Joel McCraw needed to find someone willing to spend the summer atop a mountain that has a three-state view but is far out of sight of any coffee shop or grocery store.

His task wasn’t as daunting as it might sound, thanks in part to Facebook.

The job is fire lookout on Mount Ireland. The 8,346-foot peak is the apex of a granitic shoulder that extends several miles west from the spine of the Elkhorn Mountains and forms the divide between the Powder River and North Fork John Day River basins as well as the boundary between Baker and Grant counties.

Mount Ireland is one of more than a dozen prominences in Northeastern Oregon where the traditional method of finding wildfires — a person working inside a tiny building on a high point, looking for the telltale tendril of smoke — persists.

Several decades ago there were more than 50 lookouts in the region that were staffed each summer.

But over time, with surveillance by airplane more feasible, and a proliferation of roads making it easier for fire crews to access remote areas, most lookouts were closed, and many removed.

Mount Ireland remains a valuable cog in the fire-detection system in part because of its elevation — if you head west from the peak you won’t hit a higher summit until you get to the Cascades.

But its location is also ideal, said McCraw, the fire management officer for the Wallowa-Whitman National Forest’s Whitman District.

From Mount Ireland’s summit, the lookout can see swathes of the Wallowa-Whitman as well as parts of its neighboring national forests, the Umatilla and Malheur, McCraw said. On especially clear days the views extend east into Idaho and north into Washington.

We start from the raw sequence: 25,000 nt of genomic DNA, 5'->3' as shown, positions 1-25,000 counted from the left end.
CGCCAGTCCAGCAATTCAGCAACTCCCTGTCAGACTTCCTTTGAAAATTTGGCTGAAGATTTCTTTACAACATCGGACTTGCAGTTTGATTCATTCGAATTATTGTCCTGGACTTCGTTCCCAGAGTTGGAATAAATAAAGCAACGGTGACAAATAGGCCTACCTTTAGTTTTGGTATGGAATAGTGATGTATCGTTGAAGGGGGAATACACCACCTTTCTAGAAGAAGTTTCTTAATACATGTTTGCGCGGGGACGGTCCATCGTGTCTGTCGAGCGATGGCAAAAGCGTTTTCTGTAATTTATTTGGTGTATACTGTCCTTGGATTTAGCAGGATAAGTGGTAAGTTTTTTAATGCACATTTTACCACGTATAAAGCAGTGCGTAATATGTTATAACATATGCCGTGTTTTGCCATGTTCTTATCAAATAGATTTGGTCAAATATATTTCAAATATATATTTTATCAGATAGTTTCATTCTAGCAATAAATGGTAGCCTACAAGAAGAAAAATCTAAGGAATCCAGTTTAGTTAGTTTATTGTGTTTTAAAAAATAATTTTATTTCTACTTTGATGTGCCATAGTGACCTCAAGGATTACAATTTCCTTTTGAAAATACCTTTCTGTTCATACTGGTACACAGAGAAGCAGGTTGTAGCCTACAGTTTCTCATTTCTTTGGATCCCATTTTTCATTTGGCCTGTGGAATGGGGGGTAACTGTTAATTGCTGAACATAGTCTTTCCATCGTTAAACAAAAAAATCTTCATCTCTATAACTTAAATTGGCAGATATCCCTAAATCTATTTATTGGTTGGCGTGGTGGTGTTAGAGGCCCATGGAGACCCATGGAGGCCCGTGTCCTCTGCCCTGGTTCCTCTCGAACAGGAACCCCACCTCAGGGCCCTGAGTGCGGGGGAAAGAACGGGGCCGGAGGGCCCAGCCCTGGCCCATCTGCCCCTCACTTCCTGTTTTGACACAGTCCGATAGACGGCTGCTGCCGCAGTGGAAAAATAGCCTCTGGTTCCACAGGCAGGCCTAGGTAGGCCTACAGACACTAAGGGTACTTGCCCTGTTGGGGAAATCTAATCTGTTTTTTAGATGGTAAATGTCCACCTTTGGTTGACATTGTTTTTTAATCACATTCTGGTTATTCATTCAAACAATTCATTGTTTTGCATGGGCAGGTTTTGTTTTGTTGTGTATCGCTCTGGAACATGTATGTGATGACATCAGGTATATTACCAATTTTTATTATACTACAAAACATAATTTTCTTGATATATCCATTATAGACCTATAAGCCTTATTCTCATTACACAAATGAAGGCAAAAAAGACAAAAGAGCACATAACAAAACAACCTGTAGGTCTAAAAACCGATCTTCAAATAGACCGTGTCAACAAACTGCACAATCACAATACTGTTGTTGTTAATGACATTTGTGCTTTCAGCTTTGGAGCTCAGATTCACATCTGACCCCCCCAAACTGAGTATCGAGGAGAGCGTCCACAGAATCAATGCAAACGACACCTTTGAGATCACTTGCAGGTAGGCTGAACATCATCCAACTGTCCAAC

“It’s a pretty critical one,” McCraw said.

Mount Ireland also overlooks the municipal watershed for Sumpter, where a wildfire could threaten the city’s water supply, McCraw said.

But of course a lookout is only as effective as the person who works there, scanning the hundreds of thousands of acres where a fire could start.

And for the past two years, McCraw has had to scramble to hire someone for the position, which pays about $16.90 per hour.

In 2020, Mount Ireland’s longtime lookout wasn’t able to return to the lofty perch, but McCraw had a fair amount of time to find a replacement.

Typically the lookout doesn’t start work at Mount Ireland until late June or early July, when most of the snow has melted and the wildfire risk begins to rise.

This spring McCraw’s challenge was even more acute.

The lookout he had enlisted for the job backed out late in May.

Then someone suggested to McCraw that he explain his dilemma to associations of fire lookout enthusiasts, of which there are several.

The Oregon Fire Lookouts posted about the situation on its Facebook page on June 4.

McCraw said he has had a “very good response” from the post, and several candidates have been in touch.

McCraw said on Wednesday, June 9 that he will be able to fill the vacancy in time to have Mount Ireland staffed.

The person he hires will have an interesting summer, to be sure. Mount Ireland is pretty remote even by lookout standards.

You can’t drive to the peak.

The roughly 3 1/2-mile hiking trail offsets its modest distance with a significant elevation gain of 2,300 feet — roughly equivalent to climbing the Astoria Column about 18 times.

(Except without stairs.)

The nearest settlement is Granite, about eight miles from the trailhead. Sumpter is about 15 miles.

McCraw said the Forest Service each year hires a helicopter crew to haul in water, propane and other supplies to the lookout. A technician checks the radio equipment on the peak, which includes an antenna and a repeater.

The Mount Ireland lookout usually works until mid to late September, depending on the weather.

Snowstorms are possible in any month at that elevation, but McCraw said in some years dry weather persists into October so the lookout stays on duty through deer season.

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